Best of My Love (Eagles song)

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"Best of My Love"
Single by Eagles
from the album On the Border
B-side"Ol' '55"
ReleasedNovember 5, 1974
StudioOlympic, London, UK
  • 3:25 (single edit)
  • 4:34 (album version)
Songwriter(s)Don Henley, Glenn Frey, J. D. Souther
Producer(s)Glyn Johns
Eagles singles chronology
"James Dean"
"Best of My Love"
"One of These Nights"

"Best of My Love" is a song written by Don Henley, Glenn Frey, and J. D. Souther. It was originally recorded by the Eagles (with Henley singing lead vocals), and included on their 1974 album On the Border. The song was released as the third single from the album, and it became the band's first Billboard Hot 100 number 1 single in March 1975. The song also topped the easy listening (adult contemporary) chart for one week a month earlier.[3] Billboard ranked it as the number 12 song for 1975.[4]



In 2009, J.D. Souther said of the writing of "Best of My Love": "Glenn found the tune; the tune I think came from a Fred Neil record... We were working on that album (On the Border) and came to London. The three of us were writing it and were on deadline to get it finished. I don't know where we got the inspiration."[5] Glenn Frey recalled: "I was playing acoustic guitar one afternoon in Laurel Canyon, and I was trying to figure out a tuning that Joni Mitchell had shown me a couple of days earlier. I got lost and ended up with the guitar tuning for what would later turn out to be 'The Best of My Love.'"[6] According to Henley, most of the lyrics were written while in a booth in Dan Tana's Restaurant close to the Troubadour.[7] The maître d' of Dan Tana, Guido, was thanked in the liner notes of the album.[8] The lyrics were inspired in part by Henley's break up with his then girlfriend Suzannah Martin.[9]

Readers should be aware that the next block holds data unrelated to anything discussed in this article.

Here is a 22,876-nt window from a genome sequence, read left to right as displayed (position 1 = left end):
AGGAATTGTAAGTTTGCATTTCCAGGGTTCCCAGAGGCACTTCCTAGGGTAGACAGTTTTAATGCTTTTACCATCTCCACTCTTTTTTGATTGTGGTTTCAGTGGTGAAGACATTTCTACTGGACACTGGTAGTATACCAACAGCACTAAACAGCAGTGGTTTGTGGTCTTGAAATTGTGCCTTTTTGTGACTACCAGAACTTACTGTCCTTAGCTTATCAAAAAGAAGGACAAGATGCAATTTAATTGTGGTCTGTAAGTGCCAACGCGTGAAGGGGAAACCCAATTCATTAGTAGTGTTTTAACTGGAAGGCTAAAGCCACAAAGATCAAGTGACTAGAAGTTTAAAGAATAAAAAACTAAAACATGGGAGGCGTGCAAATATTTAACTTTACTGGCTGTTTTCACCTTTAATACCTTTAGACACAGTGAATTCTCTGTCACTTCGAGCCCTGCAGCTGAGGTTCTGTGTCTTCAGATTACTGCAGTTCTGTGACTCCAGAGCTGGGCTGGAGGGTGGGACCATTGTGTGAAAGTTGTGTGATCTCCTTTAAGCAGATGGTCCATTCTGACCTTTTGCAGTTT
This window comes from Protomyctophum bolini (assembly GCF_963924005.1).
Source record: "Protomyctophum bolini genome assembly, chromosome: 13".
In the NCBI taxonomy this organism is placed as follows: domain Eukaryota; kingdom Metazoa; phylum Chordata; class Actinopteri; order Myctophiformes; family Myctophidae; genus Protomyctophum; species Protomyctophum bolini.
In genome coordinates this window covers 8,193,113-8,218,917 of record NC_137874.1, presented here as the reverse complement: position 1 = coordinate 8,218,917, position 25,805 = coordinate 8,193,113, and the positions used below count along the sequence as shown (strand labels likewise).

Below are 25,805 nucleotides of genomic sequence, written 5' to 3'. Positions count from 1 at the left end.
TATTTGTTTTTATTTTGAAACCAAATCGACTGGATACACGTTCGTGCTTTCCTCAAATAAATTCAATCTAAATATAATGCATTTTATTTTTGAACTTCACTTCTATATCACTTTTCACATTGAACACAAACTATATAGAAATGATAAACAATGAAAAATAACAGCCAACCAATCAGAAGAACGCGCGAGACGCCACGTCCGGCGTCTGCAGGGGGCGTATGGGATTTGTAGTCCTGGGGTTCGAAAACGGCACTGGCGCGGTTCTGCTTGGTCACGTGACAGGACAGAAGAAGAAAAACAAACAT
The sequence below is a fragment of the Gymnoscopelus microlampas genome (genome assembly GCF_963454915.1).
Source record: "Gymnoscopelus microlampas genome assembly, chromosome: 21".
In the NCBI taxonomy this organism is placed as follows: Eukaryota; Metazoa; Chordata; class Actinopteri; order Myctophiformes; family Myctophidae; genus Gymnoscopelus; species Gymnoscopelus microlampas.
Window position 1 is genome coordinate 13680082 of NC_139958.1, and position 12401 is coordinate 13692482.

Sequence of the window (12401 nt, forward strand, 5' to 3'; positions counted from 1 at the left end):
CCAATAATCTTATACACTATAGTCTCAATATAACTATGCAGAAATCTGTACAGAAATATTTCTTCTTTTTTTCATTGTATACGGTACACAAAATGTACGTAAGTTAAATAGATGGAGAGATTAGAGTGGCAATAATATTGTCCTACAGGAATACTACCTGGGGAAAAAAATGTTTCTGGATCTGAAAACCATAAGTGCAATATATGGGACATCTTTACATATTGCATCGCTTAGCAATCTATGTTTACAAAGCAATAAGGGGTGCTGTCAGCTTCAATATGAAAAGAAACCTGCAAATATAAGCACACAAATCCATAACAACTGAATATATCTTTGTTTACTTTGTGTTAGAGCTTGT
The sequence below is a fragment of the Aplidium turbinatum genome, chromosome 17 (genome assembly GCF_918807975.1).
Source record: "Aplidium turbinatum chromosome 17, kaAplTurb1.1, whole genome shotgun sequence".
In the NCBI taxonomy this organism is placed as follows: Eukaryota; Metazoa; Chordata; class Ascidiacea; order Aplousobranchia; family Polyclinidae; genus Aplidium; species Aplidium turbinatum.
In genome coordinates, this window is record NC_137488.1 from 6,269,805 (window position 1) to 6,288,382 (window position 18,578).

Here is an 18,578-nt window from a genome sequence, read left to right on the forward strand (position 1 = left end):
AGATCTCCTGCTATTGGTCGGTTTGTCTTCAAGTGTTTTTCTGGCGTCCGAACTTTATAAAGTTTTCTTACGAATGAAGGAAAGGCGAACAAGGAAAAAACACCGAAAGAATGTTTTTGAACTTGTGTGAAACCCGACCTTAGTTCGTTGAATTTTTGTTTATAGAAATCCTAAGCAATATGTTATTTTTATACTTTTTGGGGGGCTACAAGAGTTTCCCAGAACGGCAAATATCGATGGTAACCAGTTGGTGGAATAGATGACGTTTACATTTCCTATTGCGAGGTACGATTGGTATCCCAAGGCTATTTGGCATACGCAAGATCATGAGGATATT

"Best of My Love" was recorded at Olympic Studios in London. The Eagles had begun working on On the Border with producer Glyn Johns who had helmed their Eagles debut album and the follow-up Desperado album. Despite the success of their debut album the Eagles (Frey specifically) were unhappy over Johns' preference for country rock and toning down their own rock aspirations, and their dissatisfaction with Johns was reinforced by the similarly honed Desperado album which was a comparative failure and Johns' no-drug policy during the recording.[10] After six weeks in London—which yielded "Best of My Love" and one other usable track, "You Never Cry Like a Lover"—the Eagles discontinued working with Johns, then spending eight weeks touring in Europe and the US and completing the recording of On the Border at the Record Plant in their hometown of Los Angeles with Bill Szymczyk producing.[11] "Best of My Love" was remixed by Szymczyk.